Some researchers have suggested that there are psychological differences between the left and the right that might impact responses to new information—that conservatives are more rigid and authoritarian, and liberals more tolerant of ambiguity. Psychologist John Jost of New York University has further argued that conservatives are “system justifiers”: They engage in motivated reasoning to defend the status quo.
This is a contested area, however, because as soon as one tries to psychoanalyze inherent political differences, a battery of counterarguments emerges: What about dogmatic and militant communists? What about how the parties have differed through history? After all, the most canonical case of ideologically driven science denial is probably the rejection of genetics in the Soviet Union, where researchers disagreeing with the anti-Mendelian scientist (and Stalin stooge) Trofim Lysenko were executed, and genetics itself was denounced as a “bourgeois” science and officially banned.
The upshot: All we can currently bank on is the fact that we all have blinders in some situations. The question then becomes: What can be done to counteract human nature itself?
Given the power of our prior beliefs to skew how we respond to new information, one thing is becoming clear: If you want someone to accept new evidence, make sure to present it to them in a context that doesn’t trigger a defensive, emotional reaction.
This theory is gaining traction in part because of Kahan’s work at Yale. In one study , he and his colleagues packaged the basic science of climate change into fake newspaper articles bearing two very different headlines—”Scientific Panel Recommends Anti-Pollution Solution to Global Warming” and “Scientific Panel Recommends Nuclear Solution to Global Warming”—and then tested how citizens with different values responded. Sure enough, the latter framing made hierarchical individualists much more open to accepting the fact that humans are causing global warming. Kahan infers that the effect occurred because the science had been written into an alternative narrative that appealed to their pro-industry worldview.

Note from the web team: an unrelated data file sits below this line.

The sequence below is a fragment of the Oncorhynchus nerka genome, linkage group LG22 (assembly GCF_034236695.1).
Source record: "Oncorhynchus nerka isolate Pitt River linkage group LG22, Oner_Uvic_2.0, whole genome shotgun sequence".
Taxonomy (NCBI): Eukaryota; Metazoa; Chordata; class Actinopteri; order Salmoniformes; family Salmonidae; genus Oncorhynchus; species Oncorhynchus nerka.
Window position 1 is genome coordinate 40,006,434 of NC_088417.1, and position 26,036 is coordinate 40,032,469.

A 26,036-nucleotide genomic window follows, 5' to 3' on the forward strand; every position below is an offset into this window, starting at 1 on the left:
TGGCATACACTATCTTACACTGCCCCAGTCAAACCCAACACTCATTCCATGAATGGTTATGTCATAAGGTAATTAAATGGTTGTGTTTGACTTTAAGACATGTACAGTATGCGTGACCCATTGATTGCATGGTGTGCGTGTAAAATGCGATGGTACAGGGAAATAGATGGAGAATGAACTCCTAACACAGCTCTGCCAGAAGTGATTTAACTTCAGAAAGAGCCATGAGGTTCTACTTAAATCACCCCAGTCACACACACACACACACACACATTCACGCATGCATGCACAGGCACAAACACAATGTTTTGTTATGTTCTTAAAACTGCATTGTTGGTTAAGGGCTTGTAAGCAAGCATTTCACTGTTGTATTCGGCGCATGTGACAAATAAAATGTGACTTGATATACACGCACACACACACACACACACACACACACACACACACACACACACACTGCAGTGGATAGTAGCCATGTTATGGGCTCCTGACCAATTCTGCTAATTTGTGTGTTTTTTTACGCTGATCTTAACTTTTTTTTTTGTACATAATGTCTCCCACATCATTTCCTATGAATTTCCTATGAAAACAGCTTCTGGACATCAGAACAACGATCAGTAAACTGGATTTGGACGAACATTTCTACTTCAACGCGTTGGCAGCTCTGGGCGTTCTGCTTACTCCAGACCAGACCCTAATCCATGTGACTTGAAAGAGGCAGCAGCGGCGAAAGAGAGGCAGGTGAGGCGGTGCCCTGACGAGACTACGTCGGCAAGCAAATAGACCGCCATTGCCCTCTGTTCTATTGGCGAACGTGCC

You can follow the logic to its conclusion: Conservatives are more likely to embrace climate science if it comes to them via a business or religious leader, who can set the issue in the context of different values than those from which environmentalists or scientists often argue. Doing so is, effectively, to signal a détente in what Kahan has called a “culture war of fact.” In other words, paradoxically, you don’t lead with the facts in order to convince. You lead with the values—so as to give the facts a fighting chance.
New standardized test scores are out today in New York, and here’s a post that tells you what to make of the results. This was written by award-winning Principal Carol Burris of South Side High School in New York, who has for more than a year chronicled on the test-driven reform in her state (here, and here and here andhere, for example). Burris was named New York’s 2013 High School Principal of the Year by the School Administrators Association of New York and the National Association of Secondary School Principals, and in 2010, tapped as the 2010 New York State Outstanding Educator by the School Administrators Association of New York State. She is the co-author of the New York Principals letter of concern regarding the evaluation of teachers by student test scores. It has been signed by more than 1,535 New York principals and more than 6,500 teachers, parents, professors, administrators and citizens. You can read the letter by clicking here.